Betsy Stewart ‘09 Kelly Stewart ‘06 Elizabeth Sztul Christina Tetzlaff Leah Tharpe ‘03 and Miles Duffy Stephanie and Dan Thomas Becky Thomas ‘81 * Lauren and Grey Tilden ‘98 Debra and Hubert Van Tuyll ‘73 Stacia and Weyburn Wakeford Lissa Waldo ‘01 and Allan Waller Amy and Tim Wammack Eboni Washington ‘07 * Margaret Watson Andrea and Goodloe White ‘90 Sharon and Preston Williams Chuck Williams Wayne Wilson ‘63 Jackie and David Woodall ‘93

annual fund restricted gifts The following donors made gifts to support specific initiatives within the school’s annual operating budget: ANDY ABROMS MEMORIAL SCHOLARSHIP

Promotes the education of Indian Springs School students by supporting participation in summer study programs that are meaningful, enlightening, and intellectually challenging

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Judy and Hal Abroms Abroms Charitable Foundation, Inc. Allied Investors Ltd.

Judy and Ed Rutsky Barbara and Waid Shelton

SCHOLARSHIPS FUND Ilana Engel ‘12 Gillian and Mike Goodrich ‘63

CHESS PROGRAM Sharon and Frank Samford ‘62

(Pictured, l-r) Judy and Hal Abroms with the 2013 Andy Abroms Scholars: Mack Krell ’14, Meghan Marks ’15, Garrett Jordan ’14, Christine Zheng ’14, Jasmine Berry ’14, Annabelle Neville ’14, and Eli Cohen ’15

ACWORTH SCHOLARSHIP

Awards partial financial aid for two academically gifted high school students Acworth Foundation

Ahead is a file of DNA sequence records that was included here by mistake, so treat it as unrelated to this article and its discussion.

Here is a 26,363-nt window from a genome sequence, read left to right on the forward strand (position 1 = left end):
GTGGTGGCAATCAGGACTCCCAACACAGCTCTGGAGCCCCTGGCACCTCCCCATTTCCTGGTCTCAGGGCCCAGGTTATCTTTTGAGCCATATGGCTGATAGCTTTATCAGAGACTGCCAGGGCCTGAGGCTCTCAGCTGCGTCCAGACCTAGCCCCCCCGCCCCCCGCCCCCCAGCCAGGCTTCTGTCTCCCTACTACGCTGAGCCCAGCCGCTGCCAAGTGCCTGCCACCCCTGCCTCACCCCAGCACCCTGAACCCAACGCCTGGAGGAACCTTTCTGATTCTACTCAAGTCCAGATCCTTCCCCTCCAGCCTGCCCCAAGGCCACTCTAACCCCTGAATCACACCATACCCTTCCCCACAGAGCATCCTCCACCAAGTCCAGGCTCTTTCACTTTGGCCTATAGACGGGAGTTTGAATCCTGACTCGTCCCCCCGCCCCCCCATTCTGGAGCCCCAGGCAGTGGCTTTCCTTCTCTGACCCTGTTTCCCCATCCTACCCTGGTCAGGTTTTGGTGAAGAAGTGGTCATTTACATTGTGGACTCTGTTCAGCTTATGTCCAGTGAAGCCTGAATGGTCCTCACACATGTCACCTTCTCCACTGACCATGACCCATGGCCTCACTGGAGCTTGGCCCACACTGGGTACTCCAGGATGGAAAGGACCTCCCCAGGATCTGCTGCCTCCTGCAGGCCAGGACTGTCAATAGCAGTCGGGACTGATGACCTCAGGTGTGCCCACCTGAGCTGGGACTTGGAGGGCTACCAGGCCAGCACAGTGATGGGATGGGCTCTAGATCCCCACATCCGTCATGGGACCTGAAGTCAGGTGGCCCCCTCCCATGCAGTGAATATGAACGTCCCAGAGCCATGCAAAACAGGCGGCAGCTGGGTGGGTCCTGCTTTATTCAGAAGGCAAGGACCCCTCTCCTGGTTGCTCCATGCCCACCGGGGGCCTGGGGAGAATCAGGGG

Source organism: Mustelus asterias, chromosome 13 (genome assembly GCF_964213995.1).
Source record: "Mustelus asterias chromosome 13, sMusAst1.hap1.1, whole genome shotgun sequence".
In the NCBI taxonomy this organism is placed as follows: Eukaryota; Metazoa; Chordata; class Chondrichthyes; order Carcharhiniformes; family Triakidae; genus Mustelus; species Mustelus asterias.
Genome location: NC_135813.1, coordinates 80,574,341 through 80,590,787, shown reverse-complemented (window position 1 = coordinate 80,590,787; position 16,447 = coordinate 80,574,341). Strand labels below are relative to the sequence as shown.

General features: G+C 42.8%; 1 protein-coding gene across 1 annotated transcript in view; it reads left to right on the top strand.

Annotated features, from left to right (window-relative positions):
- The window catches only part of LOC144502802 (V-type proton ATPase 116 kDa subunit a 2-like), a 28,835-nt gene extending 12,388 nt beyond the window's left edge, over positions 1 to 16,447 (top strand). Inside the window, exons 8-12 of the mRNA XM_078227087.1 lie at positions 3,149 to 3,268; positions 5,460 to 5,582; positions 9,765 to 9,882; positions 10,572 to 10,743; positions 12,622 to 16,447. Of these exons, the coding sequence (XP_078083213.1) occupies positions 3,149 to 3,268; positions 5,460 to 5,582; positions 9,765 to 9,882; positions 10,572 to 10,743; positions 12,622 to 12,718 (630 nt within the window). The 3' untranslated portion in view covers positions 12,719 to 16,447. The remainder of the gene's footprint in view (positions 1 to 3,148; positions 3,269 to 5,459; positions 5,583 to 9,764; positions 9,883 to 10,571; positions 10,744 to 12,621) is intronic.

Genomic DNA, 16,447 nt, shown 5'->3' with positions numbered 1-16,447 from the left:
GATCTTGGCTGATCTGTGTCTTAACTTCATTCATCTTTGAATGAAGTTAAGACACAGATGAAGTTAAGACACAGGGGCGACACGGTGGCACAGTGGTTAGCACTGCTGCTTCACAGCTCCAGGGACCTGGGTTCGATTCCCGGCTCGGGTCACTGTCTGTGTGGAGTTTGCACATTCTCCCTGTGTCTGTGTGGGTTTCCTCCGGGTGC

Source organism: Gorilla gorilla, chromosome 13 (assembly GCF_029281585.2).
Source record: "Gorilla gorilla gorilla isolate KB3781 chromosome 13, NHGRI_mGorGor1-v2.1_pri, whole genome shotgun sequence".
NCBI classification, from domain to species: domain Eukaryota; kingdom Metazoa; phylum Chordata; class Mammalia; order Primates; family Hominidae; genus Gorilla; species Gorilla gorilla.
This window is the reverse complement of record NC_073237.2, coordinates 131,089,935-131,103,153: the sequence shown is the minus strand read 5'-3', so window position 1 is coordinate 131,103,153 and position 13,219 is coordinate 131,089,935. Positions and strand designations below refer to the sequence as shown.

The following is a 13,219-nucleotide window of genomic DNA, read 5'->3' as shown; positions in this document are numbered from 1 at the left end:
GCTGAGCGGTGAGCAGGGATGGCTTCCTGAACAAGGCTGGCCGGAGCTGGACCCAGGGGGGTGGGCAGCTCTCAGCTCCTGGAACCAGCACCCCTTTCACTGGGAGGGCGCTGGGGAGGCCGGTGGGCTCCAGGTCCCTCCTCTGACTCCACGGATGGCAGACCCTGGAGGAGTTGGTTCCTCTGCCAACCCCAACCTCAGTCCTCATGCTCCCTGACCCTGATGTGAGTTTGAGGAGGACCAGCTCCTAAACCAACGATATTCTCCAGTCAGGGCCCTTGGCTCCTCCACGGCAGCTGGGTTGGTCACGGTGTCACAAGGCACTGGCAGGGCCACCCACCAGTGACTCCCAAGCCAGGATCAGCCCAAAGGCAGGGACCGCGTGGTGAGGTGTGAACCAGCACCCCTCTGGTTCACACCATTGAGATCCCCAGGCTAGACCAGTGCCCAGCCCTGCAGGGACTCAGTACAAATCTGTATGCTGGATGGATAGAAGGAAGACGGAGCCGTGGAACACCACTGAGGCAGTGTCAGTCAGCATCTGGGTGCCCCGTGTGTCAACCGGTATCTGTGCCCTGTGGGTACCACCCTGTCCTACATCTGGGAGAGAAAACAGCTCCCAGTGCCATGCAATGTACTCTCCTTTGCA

H. DRENNEN JONES SCHOLARSHIP TRUST

Used to provide financial assistance to deserving students in need of financial assistance Lee Quinn and Travis Gamble ‘63

IAIN ALEXANDER SCHOLARSHIP

Awarded annually to a rising senior who shows good citizenship and demonstrates an appreciation of the values of Indian Springs School Margaret and Bruce Alexander Fidelity Investments Charitable Gift Fund

LEARNING THROUGH LIVING CAMPAIGN Joanna and Al Adams ‘62 Kelly and Robert Aland ‘80 Joyce and Jerry Lanning ‘59 Heather and Dan Mosley ‘74 Pinkerton Foundation Lori and Bob Pollard Cindy and Greg Van Horn Alina Voicu and Daniel Szasz Regions Financial Corporation

LIBRARY Diane and Theodore Baker Melody and Johnny Banks Kathryn and Thomas Barr Marie and Bill Baxley Mindy and Dylan Black Christine and Darryl Copeland Susan and Mitchell Dascher Jan Fortson Melinda and Joseph Guillaume Alicia Hamilton Matt Layne Carole and Michael Mazer Susan and Rick Rodriguez Mary Rose Santiago and Cesar Romero Kiki and Pierre Scalise Dorrie Fuchs and Gareth Vaughan Alina Voicu and Daniel Szasz


A N N UA L R E P ORT

H. Drennen Jones ’63

RESIDENTIAL LIFE Mee Ok Choi and Tae Jung Kim

SCIENCE Lori and Bob Pollard

SPECIAL EVENTS Susan and John Abbot ‘80 Mary and Rob Henrikson ‘65

HONOR GIFTS